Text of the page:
Early numbers suggest a thumping success, despite disproportionate attention to the inevitable startup glitches: as of the conference date, there have been 1.1 million total miles ridden, 30,000 daily rides (averaging five uses per bike per day), and nearly 47,000 memberships (far more New Yorkers than visitors).
The most encouraging reports arguably came from a first-time panel on community applications of Active Design. Youth Ministries for Peace and Justice Executive Director David Shuffler, Jr., described grassroots projects within the South Bronx’s highway-delineated “toxic triangle.” Transformations of brownfield areas into Concrete Plant Park and the planned Starlight Park are reconnecting neighborhood segments that the roads divided, and conditions on the Bronx River have improved enough to make canoeing possible.
Tracey Capers of the Bedford-Stuyvesant Restoration Corporation offered comparable stories of new and remodeled plazas helping revitalize Fulton Street. Mt. Sinai pediatrician Elizabeth Garland, MD, MS, described innovative work with Blue Sea Development on the Eltona V and Arbor House projects in the Bronx, green affordable-housing buildings whose staircases feature piped-in music and wittily customized stair-prompt signage; studies tracking residents’ health indicate that symptoms and health-care visits for asthma are already dropping. Joan Blumenfeld, FAIA, LEED ID+C, of Perkins+Will (and 2007 AIANY President) added encouraging data from studies of employee and student performance in buildings with daylight, views, and no toxic materials. A forthcoming Active Design guide, Dr. Lee announced, will extend the principles to community groups.
One theme connecting the various sessions (on community and private-sector endeavors as well as the commissioners’ public-sector work, along with health-oriented and design-oriented keynotes) was an integrated, expanding definition of well-being. The most effective expressions of Active Design affect variables like neighborhood cohesion and personal emotional health as well as body-mass index.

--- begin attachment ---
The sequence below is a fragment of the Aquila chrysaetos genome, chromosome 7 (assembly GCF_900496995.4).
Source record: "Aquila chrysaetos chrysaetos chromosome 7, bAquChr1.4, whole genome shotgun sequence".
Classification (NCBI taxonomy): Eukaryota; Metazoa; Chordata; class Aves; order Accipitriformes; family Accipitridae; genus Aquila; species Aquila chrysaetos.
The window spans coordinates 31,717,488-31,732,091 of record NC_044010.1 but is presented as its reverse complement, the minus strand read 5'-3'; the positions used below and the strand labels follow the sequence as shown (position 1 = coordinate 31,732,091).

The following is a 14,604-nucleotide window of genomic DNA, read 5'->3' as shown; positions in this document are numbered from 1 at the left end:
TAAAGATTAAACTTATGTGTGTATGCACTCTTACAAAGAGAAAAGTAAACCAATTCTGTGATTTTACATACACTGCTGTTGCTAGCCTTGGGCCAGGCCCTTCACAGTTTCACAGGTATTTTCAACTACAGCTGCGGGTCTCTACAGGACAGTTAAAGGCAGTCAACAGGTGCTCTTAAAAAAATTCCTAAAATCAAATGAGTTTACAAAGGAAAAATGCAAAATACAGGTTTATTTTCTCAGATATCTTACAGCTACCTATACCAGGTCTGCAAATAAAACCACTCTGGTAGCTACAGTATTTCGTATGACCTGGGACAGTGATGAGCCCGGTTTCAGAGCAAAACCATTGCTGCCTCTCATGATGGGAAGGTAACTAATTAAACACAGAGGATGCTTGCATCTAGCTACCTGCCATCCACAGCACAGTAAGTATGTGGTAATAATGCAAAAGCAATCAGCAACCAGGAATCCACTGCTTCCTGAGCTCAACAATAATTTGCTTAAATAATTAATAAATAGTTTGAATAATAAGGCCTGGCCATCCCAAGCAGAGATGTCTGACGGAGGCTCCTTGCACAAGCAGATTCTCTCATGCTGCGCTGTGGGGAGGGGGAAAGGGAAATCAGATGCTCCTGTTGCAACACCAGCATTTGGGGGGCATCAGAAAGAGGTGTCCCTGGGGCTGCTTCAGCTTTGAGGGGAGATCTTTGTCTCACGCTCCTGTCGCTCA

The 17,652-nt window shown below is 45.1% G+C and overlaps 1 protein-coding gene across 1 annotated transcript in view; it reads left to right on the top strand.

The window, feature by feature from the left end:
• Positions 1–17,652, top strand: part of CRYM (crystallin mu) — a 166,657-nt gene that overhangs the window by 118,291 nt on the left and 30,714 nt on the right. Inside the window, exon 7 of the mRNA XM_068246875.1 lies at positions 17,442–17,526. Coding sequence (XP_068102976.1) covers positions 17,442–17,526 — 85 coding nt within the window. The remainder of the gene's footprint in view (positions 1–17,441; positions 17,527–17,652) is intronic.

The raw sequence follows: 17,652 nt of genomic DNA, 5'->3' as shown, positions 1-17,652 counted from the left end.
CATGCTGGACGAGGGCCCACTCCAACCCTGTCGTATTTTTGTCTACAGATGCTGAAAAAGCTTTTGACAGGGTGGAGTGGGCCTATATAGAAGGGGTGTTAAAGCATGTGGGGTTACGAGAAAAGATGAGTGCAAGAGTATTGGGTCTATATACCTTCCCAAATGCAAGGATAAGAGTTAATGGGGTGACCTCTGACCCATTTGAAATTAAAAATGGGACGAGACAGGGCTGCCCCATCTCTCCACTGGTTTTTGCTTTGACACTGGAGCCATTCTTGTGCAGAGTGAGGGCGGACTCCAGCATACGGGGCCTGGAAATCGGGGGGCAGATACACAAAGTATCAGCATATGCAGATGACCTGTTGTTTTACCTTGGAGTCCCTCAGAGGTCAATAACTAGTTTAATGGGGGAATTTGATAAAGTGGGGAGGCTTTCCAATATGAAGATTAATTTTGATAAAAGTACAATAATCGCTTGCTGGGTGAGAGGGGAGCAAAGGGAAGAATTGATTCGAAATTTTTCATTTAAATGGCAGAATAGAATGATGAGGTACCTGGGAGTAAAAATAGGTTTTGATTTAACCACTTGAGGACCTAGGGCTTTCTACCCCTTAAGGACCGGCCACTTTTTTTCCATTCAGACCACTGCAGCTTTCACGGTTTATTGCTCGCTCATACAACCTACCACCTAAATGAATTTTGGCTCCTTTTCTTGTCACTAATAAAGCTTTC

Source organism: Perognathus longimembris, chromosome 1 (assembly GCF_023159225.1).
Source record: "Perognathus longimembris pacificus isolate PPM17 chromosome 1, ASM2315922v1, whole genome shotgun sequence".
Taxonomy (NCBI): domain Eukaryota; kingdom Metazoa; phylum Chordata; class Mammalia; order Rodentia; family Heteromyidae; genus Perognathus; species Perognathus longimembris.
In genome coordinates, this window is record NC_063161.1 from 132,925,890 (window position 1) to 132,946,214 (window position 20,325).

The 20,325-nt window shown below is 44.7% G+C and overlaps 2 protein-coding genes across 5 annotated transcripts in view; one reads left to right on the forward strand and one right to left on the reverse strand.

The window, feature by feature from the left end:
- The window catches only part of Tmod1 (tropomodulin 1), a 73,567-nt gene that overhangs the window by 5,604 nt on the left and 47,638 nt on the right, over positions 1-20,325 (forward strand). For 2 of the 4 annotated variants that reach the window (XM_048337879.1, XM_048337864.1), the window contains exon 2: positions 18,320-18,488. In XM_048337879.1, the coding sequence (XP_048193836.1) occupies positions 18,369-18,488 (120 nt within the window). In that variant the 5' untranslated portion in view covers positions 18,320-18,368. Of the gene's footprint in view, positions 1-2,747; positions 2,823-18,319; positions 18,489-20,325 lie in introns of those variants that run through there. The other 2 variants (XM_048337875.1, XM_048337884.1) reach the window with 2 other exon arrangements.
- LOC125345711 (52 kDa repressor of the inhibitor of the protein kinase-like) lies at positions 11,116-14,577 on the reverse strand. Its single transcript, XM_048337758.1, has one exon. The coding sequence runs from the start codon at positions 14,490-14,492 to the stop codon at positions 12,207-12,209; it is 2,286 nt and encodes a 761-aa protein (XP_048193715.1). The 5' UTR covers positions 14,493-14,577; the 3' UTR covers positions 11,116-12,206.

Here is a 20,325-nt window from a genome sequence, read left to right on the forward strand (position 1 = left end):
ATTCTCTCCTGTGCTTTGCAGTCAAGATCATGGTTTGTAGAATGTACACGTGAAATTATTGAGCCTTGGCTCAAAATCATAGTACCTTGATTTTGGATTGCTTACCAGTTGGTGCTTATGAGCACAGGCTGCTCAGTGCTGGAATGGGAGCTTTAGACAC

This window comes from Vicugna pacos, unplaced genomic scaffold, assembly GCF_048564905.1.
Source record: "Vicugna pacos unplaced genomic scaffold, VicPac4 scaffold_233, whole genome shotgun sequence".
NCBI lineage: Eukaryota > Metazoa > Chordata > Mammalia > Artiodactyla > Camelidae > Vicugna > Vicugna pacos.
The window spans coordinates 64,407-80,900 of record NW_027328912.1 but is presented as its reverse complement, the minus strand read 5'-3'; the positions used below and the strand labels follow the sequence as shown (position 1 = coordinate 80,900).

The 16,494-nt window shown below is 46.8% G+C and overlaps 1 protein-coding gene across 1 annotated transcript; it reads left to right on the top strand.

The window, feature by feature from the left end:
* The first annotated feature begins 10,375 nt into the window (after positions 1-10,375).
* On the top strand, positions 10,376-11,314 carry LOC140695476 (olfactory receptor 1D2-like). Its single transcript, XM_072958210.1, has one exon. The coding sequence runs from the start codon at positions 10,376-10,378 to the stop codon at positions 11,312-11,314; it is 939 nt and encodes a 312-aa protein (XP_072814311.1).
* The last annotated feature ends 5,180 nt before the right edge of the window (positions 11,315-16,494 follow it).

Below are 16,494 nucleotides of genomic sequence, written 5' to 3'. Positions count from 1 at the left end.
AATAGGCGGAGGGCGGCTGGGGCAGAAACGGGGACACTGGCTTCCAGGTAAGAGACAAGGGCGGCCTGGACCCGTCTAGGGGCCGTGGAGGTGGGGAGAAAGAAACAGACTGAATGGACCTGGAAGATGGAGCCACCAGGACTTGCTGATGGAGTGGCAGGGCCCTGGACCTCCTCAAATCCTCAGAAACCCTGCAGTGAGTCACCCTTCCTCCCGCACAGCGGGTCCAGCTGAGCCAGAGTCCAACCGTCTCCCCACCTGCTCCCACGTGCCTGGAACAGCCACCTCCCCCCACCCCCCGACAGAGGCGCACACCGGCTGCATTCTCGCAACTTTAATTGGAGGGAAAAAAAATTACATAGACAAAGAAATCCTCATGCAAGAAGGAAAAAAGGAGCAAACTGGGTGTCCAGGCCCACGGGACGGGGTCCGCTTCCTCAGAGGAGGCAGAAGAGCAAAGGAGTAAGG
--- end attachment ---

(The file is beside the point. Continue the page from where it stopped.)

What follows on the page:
The Nashville-based consulting firm Healthways, represented at Fit City 8 by Sue Schmidt, has helped firms like Caterpillar boost their employees’ well-being, a term she prefers over “wellness.” Her practice includes studying environments’ social, cultural, and financial effects as well as medical outcomes, adjusting these environments to foster behavioral changes, make physical activity a general way of life rather than a specialized activity with a dedicated space (Healthways has no fitness centers), and realizing impressive gains in productivity and employee retention.
Benefits from complete-streets transformations, added Stantec Principal Donna Walcavage, FASLA, LEED AP, extend to businesses: refuting the common complaint that redesigns are bad for commerce, she presented findings attributing retail sales increases of up to 49% on Eighth and Ninth Avenues, and an eye-popping 172% near DUMBO’s pedestrian plaza.
These gains do not represent New York exceptionalism, stressed Los Angeles City Planning Commission President William Roschen, FAIA. Even in the famously car-centric city that “no one ever wants to emulate,” health-based planning is arising through the city’s tricky multicentric political system, discovering ways to regulate fast-food proliferation through urban design codes, opening 113 transit stations, and converting some of an abundant LA resource – paved space – into plazas and “Transit-Enhanced Neighborhoods” (TENs). If healthy design can gain a foothold in LA, it is a resilient enough concept to spread much further.